Two months after the United States’ top women’s sprinter was ruled ineligible for the Tokyo Olympics due to testing positive for marijuana, the international agency overseeing banned substances in sports said it is ready to review its prohibition on pot.
The World Anti-Doping Agency (WADA) said Tuesday that it will act on an endorsement from its Prohibited List Expert Advisory Group and initiate “a scientific review of the status of cannabis.” Cannabis is on WADA’s list of banned substances, and the agency said it will continue to be in 2022.
The development comes on the heels of the July suspension of Sha’Carri Richardson, who had won the 100-meter dash at the U.S. Olympic trials earlier in the summer. Weeks before the Tokyo games were set to kick off, Richardson accepted a one-month suspension after the United States Anti-Doping Agency announced that she had tested positive for cannabis.
Both the United States Anti-Doping Agency and the United States Olympic & Paralympic Committee follow WADA’s banned substance code.
The suspension of Richardson, 21, was widely criticized and mocked, with many observers in and out of the world of track and field pointing the inconsistency of banning marijuana at a time when a growing number of states in America––and even the federal government––are moving toward legalizing pot.
(The USADA’s official reasoning for banning marijuana use among its athletes is that pot poses a health and safety risk to athletes and that cannabis can be performance-enhancing.)
White House press secretary Jen Psaki lamented the suspension, noting that Richardson’s mother had recently passed.
“It does stink,” Psaki said in an interview on cable news at the time. “I don’t think there’s a better definition of it. She has lost her mother; she’d gone through a tragedy and she’s also the fastest woman in the world—and I think she’s sending a message to a lot of little girls out there; you can do this. We know the rules are where they are; maybe we should take another look at them. We certainly have to respect the role of the U.S. Anti-Doping Agency and the U.S. Olympic Committee and the decisions they make. But it is sad.”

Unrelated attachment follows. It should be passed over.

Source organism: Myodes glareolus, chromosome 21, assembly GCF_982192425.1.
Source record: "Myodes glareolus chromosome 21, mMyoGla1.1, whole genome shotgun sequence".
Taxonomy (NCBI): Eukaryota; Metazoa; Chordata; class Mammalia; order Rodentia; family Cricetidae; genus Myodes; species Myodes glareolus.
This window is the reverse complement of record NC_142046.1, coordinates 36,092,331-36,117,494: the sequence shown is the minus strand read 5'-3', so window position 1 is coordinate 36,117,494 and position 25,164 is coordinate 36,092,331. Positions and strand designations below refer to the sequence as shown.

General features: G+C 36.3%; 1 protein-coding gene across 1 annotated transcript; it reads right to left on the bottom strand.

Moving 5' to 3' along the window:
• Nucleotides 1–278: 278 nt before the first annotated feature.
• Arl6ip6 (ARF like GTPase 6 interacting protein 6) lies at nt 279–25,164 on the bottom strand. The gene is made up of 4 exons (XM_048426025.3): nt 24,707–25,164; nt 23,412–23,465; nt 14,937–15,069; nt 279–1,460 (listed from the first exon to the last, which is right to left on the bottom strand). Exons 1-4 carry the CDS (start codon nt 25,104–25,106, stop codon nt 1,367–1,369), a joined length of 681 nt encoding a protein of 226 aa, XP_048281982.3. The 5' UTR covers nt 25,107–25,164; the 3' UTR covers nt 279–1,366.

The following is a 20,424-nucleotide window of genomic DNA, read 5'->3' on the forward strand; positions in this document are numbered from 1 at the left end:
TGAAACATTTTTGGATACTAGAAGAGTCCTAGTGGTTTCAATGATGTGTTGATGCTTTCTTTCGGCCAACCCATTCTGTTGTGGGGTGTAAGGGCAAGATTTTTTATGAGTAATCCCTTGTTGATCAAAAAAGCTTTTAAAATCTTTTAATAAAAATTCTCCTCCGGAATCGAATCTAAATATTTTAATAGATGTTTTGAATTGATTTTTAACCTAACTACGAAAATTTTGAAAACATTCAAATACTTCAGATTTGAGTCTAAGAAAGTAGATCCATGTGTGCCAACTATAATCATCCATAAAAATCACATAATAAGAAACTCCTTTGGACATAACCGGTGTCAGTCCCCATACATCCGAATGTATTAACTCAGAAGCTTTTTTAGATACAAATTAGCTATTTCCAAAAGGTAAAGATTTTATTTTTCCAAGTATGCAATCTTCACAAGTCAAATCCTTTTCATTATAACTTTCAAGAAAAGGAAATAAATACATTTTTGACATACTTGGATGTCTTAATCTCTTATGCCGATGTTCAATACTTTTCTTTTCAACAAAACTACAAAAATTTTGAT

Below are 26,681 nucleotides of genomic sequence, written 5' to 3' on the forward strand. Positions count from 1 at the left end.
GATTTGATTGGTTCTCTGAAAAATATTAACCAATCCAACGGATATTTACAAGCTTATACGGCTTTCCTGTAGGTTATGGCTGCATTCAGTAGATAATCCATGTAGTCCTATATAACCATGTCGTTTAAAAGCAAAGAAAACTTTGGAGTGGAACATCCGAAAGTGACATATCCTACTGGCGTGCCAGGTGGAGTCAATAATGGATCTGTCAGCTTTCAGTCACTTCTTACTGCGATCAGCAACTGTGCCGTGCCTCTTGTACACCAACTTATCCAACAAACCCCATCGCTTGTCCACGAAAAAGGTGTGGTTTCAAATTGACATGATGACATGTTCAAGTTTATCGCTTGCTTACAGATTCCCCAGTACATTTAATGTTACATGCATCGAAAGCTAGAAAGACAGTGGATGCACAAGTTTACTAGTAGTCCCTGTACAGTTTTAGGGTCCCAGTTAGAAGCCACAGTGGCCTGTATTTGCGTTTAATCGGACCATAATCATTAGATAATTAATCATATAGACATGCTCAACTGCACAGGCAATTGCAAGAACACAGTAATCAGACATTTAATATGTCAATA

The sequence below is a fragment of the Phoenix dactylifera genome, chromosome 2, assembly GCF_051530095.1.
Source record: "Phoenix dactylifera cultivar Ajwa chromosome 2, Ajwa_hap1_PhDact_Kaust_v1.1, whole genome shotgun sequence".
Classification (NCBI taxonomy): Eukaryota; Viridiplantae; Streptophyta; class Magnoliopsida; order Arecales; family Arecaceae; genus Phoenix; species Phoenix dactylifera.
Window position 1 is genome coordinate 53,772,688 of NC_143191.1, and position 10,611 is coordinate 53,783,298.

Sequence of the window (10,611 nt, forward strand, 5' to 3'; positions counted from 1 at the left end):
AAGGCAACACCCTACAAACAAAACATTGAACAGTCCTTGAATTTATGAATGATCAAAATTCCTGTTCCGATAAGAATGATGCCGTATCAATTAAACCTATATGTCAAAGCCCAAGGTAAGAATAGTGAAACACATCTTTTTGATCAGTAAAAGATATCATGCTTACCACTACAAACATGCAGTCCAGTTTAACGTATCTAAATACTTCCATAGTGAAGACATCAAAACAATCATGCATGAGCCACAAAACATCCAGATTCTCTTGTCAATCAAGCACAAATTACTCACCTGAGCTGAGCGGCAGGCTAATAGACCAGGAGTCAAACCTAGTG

Other voices in politics derided the suspension.
“Marijuana is not a performance-enhancing drug unless you’re entered in the Coney Island hot dog eating contest on the Fourth of July,” said Representative Steven Cohen, a Democrat who represents Tennessee’s ninth district. “To take her right to appear, her dream, away from her, is absurd.”
Cohen called on his colleagues on Capitol Hill to move forward on cannabis reform.
“Congress should see that we don’t have these problems in the future. We deschedule marijuana. We leave it up to the states. If [Richardson had] gotten rip-roaring drunk on margaritas, Red Bull or whatever else you drink out there these days, lagers, she’d have been fine because it wouldn’t have shown up in her system, and if it had shown up in her system––if she’d have been .02 alcohol––she still would have been allowed to run,” Cohen said.
“But for marijuana, that could have been 20 days ago, and just a puff or two, she’s gone. So let’s get real,” he continued. “The War on Drugs is a total failure. Nancy Reagan was wrong. Everybody who followed her and the others who said, ‘Just say no,’ were wrong because that wasn’t sufficient. Let’s pass this bill, and let’s decriminalize marijuana, and let’s get our people to where they are not being afflicted by the cultural lag of the United States Congress.”
Richardson, for her part, owned up to her decision.
“I want to take responsibility for my actions,” Richardson said in an interview after news of the positive test result broke. “I know what I did and what I’m not supposed to do. I know what I’m not allowed to do, and I still made that decision. Not making an excuse or looking for any empathy in my case but being in that position of my life and finding out something like that—something that I would say has impacted my life positively and negatively in my life when it comes to dealing with the relationship with my mother—that definitely was a heavy topic on me.”